Is it just me, or is there something rather unsettling when parts of a game are cut from the finished product, but remain, nonetheless, as part of the game’s code? It’s kind of like discovering a hidden, boarded-up room on the other side of your bedroom wall, or learning that your house was built atop an old cemetery. Maybe it’s just the spirit of Halloween getting to me. Or maybe it really is just downright creeeeepy….
This particular example of hidden gaming weirdness pertains to the much-loved Banjo-Tooie from the N64 era. But before I divulge the details, let me ask you a question. During the Tower of Tragedy quiz, did you ever notice that one of the character icons next to the answer choices was occasionally a devil version of Bottles?
You may not have. To be honest, I’m not sure if I ever have, either, so I can’t really say how I even managed to find out about this secret to begin with.
You see, there was supposedly going to be this extra game mode in Banjo-Tooie called Bottles’ Revenge. In this decidedly bizarre extra feature, Bottles’ ghost would turn devilish and possess enemies. These enemies could be controlled by a second player, who would try to defeat Banjo and Kazooie, controlled, as you might expect, by player 1. If player 2 was successful, player 1 and 2 would basically swap places, and the process would continue. I heard that bosses were originally going to be playable, as well, but this was changed because Rareware believed this would potentially make the game too difficult. Since this game mode was never fully tested and debugged, however, it was never implemented in the final version of Banjo-Tooie, even though some clever people have still found ways to play it anyway, as it remains present on the cartridge despite not being easily accessed.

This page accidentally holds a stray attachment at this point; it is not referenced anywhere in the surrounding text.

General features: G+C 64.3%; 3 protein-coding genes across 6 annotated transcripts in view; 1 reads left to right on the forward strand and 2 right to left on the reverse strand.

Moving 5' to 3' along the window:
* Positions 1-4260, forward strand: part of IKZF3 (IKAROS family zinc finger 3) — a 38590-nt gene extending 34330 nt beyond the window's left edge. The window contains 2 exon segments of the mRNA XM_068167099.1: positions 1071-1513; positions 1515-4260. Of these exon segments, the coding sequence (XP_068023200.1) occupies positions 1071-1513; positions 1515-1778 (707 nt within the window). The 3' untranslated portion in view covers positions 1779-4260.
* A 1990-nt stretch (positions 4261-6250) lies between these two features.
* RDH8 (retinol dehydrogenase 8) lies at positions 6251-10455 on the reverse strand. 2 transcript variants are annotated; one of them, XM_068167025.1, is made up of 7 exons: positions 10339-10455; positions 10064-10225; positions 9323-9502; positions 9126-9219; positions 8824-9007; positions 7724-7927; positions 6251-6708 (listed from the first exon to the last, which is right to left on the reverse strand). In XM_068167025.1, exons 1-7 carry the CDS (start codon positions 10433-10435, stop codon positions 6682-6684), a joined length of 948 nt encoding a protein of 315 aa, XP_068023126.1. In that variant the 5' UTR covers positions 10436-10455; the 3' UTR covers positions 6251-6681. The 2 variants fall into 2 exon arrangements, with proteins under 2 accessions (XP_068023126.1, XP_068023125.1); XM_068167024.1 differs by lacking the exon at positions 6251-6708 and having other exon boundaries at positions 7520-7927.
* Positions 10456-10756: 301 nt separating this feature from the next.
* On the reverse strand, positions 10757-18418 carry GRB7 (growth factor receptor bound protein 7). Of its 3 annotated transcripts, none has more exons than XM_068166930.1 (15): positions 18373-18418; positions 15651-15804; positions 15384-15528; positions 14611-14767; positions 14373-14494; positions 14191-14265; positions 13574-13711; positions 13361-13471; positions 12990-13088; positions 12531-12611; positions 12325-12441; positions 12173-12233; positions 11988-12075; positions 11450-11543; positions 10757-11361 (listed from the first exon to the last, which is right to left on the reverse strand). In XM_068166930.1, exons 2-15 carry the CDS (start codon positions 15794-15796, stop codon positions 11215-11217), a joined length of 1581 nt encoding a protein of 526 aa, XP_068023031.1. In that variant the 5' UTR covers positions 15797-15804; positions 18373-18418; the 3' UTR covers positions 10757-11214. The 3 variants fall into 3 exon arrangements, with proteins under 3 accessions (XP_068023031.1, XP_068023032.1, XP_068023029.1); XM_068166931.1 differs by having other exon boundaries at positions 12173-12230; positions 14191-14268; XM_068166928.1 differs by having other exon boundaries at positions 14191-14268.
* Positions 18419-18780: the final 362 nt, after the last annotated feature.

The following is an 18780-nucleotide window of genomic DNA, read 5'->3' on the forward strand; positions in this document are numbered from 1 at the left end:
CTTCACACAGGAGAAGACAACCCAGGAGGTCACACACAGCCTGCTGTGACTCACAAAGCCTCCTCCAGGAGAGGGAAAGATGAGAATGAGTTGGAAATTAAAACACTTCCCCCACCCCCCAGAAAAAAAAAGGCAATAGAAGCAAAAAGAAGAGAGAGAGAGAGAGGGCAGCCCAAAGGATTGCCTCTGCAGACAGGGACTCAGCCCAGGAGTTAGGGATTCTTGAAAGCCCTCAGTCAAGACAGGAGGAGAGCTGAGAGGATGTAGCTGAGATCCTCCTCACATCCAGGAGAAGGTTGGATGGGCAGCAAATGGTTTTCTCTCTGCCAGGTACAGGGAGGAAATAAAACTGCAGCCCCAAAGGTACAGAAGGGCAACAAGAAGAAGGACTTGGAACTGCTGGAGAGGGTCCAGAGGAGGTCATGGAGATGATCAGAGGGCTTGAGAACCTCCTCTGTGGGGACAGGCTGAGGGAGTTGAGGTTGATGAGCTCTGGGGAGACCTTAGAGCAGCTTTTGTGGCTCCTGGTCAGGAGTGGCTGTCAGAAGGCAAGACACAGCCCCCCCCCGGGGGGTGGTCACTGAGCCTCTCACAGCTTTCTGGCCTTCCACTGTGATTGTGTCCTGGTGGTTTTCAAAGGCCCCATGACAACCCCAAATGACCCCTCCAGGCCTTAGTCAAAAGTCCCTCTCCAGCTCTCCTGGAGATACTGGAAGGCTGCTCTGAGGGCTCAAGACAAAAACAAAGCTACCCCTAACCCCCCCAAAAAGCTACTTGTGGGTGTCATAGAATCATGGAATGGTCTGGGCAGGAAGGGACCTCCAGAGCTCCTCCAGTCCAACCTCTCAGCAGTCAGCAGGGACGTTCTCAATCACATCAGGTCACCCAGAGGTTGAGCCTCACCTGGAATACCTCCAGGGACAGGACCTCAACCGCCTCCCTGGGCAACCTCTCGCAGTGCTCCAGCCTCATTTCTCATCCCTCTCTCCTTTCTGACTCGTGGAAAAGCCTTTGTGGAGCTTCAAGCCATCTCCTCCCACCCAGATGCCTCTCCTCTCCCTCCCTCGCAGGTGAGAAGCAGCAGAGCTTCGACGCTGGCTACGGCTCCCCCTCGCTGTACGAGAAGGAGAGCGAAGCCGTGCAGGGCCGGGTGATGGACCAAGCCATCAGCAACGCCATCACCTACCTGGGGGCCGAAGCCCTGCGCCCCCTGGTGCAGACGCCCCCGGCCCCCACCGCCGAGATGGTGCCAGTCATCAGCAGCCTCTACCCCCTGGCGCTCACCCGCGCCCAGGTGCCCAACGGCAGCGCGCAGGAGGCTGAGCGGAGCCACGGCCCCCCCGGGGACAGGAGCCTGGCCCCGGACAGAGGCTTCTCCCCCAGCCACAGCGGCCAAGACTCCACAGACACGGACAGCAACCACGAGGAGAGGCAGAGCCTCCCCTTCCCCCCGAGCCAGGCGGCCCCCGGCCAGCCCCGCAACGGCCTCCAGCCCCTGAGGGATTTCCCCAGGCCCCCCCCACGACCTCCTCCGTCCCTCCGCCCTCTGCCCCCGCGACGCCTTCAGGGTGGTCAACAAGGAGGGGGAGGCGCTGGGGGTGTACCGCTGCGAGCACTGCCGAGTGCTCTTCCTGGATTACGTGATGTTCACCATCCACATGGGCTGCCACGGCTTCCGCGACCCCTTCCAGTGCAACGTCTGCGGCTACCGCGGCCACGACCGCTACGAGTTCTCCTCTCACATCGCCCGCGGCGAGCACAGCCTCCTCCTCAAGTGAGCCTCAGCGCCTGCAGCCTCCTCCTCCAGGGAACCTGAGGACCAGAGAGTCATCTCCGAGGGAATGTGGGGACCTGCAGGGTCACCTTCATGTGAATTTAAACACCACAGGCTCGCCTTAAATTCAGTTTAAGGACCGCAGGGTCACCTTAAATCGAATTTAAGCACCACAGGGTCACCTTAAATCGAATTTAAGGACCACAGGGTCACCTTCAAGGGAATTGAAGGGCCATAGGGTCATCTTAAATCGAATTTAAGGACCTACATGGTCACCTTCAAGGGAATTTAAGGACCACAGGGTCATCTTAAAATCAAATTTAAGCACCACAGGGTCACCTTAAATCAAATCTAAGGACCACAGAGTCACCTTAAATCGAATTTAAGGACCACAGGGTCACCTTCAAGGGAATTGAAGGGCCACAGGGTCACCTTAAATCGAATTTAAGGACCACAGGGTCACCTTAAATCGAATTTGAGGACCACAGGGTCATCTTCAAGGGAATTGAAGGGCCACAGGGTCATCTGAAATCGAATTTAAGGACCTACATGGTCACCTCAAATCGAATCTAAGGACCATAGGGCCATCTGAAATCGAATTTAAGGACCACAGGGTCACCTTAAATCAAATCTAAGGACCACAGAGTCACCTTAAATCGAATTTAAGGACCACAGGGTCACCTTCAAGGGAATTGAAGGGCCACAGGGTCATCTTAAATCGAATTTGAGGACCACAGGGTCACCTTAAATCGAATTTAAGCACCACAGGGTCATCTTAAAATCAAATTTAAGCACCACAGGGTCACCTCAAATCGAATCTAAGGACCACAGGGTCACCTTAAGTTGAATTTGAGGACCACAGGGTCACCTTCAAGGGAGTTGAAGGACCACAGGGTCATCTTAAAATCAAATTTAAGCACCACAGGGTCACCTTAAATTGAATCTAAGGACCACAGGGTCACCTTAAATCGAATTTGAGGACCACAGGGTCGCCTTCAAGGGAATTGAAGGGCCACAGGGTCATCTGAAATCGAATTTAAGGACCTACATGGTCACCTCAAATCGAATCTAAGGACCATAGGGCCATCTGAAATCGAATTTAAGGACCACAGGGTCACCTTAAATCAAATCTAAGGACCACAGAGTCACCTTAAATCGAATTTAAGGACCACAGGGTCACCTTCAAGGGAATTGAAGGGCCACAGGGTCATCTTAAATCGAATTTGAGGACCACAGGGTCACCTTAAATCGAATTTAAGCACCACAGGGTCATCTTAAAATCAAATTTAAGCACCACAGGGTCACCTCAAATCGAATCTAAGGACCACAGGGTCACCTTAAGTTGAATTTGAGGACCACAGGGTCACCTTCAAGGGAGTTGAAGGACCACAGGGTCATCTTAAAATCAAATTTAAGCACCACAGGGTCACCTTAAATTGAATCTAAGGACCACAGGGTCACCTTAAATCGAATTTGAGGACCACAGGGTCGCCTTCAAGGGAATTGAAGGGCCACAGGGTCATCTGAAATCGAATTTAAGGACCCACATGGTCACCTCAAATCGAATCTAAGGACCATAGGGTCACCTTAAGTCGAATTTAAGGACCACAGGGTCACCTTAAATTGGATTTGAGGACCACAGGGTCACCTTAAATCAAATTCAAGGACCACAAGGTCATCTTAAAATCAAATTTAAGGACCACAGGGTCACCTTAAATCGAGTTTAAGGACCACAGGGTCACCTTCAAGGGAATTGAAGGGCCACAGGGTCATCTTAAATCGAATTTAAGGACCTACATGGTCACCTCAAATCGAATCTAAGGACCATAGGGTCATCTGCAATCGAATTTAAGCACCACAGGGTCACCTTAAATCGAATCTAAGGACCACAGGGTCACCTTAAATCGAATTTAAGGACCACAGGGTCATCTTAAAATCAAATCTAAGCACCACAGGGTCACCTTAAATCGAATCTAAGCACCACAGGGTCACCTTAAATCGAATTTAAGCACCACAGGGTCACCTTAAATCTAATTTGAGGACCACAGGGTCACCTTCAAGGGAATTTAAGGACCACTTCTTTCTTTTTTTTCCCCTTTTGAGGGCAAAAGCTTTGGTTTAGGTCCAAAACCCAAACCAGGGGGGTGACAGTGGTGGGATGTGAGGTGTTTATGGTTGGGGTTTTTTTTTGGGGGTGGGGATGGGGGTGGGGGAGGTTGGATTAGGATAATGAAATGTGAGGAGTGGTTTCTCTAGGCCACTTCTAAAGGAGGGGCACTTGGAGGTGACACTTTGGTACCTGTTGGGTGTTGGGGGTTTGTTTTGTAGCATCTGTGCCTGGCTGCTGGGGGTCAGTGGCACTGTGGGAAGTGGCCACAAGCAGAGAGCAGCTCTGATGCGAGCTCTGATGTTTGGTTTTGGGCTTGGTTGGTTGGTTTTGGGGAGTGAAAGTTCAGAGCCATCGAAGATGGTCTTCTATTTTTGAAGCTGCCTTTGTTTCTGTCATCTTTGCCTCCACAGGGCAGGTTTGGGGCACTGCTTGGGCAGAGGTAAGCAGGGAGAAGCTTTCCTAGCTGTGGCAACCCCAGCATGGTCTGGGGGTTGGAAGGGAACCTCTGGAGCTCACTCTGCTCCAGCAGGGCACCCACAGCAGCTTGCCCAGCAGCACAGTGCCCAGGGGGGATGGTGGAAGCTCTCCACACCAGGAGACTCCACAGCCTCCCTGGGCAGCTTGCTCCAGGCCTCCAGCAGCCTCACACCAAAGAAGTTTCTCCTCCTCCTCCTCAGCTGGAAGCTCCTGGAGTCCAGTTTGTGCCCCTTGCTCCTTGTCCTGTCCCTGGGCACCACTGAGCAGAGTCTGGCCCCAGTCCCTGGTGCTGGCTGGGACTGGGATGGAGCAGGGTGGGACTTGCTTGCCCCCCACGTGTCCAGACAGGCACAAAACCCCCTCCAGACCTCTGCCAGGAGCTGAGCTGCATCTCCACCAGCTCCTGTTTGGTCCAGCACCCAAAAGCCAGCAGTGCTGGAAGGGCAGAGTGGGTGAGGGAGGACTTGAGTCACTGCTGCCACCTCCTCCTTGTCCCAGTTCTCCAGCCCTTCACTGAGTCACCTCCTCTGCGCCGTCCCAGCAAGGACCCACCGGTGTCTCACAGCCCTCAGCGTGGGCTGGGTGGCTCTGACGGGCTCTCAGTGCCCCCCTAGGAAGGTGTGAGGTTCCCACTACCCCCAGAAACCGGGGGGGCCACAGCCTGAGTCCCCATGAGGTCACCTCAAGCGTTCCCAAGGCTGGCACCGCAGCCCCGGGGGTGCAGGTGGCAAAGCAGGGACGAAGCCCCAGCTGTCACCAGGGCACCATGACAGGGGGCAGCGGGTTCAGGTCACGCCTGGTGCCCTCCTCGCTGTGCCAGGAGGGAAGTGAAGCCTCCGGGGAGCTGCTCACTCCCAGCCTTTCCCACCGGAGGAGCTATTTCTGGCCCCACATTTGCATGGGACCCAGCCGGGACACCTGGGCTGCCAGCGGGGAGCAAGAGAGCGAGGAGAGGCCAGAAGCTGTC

I must admit that Bottles’ Revenge is a rather strange idea, but perhaps it would have been quite fun to harass player 1 for a chance to play for a little while yourself. One of my most memorable two-player experiences was when Mother Duck and I tried to play Joe and Mac together, only to become too distracted with beating each other up to make any real progress. Of course, it is hard to say whether Bottles’ Revenge would have resulted in laughter or rage. If you’re curious, the video below is rather short, but it should give you a brief idea of what Bottles’ Revenge entails, mainly including the initial cut scene.
Video from Youtube User: videogamefan2315
So, what do you guys think? Is Bottles’ Revenge something you think you would have enjoyed had it been a readily available feature in Banjo-Tooie? And would you rather be player 1 or 2 in this situation? As far as unused features in games go, what is the strangest example you can think of? Please let me know in the comments below!
The Duck Wants Revenge…for the Existence of Nuts and Bolts…
Screenshot from Flickr User: Tyler Burgess